Lastly, Bob himself may also experience risk for complicated grief since he is the source of conflict and loss, and he could be feeling an intense guilt over his actuations. The guilt that he may be feeling, although not mentioned in the vignette, may be the pushing factor for a probable complicated grief. b. Briefly, discuss some of the specific grief reactions Peg is likely to experience given her particular situation. This might include, but definitely not be limited to, the type(s) of complicated grief, if you believe she is at risk and did not already discuss these in the first question.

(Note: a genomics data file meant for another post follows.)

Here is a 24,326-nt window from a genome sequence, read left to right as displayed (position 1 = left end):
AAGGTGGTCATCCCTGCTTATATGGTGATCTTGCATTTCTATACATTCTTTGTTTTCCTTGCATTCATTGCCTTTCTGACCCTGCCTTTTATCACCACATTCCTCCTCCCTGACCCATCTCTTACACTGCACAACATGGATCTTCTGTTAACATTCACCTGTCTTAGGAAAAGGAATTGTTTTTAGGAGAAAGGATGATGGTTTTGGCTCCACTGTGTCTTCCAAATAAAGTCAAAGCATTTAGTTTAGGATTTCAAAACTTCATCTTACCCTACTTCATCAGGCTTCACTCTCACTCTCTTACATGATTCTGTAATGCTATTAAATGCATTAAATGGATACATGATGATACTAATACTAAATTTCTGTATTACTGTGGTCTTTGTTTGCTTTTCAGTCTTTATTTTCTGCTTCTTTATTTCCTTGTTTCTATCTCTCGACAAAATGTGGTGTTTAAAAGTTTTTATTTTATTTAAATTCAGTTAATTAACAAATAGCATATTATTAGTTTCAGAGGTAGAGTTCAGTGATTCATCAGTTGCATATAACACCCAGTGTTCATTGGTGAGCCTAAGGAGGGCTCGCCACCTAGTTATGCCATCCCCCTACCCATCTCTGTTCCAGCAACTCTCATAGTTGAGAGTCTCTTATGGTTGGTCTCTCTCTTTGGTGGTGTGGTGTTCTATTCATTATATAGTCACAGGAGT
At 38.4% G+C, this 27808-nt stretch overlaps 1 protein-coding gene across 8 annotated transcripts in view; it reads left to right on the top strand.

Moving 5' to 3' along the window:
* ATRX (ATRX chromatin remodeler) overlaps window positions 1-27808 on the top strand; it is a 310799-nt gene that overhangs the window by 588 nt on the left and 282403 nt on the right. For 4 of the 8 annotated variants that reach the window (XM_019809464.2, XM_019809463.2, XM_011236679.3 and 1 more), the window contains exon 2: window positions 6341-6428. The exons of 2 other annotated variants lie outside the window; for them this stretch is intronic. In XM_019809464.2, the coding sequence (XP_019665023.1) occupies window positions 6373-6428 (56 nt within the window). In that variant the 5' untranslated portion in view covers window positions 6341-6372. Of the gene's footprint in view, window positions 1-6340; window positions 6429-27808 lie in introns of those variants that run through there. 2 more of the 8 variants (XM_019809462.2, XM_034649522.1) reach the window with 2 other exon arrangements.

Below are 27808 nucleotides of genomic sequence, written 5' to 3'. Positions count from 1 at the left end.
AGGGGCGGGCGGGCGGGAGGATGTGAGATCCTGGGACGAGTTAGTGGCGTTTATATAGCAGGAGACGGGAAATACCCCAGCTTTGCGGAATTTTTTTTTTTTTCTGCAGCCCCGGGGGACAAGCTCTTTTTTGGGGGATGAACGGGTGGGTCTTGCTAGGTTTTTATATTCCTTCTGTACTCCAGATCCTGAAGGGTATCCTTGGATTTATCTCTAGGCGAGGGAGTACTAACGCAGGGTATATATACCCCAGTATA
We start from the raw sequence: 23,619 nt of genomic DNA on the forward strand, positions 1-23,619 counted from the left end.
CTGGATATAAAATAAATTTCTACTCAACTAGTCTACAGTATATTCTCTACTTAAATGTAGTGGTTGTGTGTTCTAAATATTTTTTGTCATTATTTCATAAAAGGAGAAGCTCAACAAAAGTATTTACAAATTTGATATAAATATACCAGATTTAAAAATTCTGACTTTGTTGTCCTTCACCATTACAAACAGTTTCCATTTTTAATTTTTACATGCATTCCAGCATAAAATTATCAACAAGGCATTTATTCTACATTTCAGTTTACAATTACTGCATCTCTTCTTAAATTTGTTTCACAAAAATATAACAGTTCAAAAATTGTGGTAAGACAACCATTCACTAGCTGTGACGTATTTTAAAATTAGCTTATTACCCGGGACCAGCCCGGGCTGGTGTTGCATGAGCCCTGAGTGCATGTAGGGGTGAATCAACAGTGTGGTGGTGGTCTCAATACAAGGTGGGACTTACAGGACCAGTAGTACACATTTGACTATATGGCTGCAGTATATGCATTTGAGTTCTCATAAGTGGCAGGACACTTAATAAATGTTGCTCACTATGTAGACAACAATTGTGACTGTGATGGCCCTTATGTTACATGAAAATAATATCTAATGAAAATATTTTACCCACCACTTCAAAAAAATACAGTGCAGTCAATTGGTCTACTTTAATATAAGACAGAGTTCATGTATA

As have been mentioned, Peg is the most at-risk person since she has the most direct involvement with her husband. Following from the types of complicated grief, there is a possibility that indeed, her grief from the loss presented by Bob’s situation could reach at maximum point. This means that she could experience these following types of grief: (1) delayed grief is possible since she only learned about the loss (her husband’s gambling problem which led to financial problem, household problem, and relationship problem), and yet, she was forced to face it, allowing not much time to ponder about it.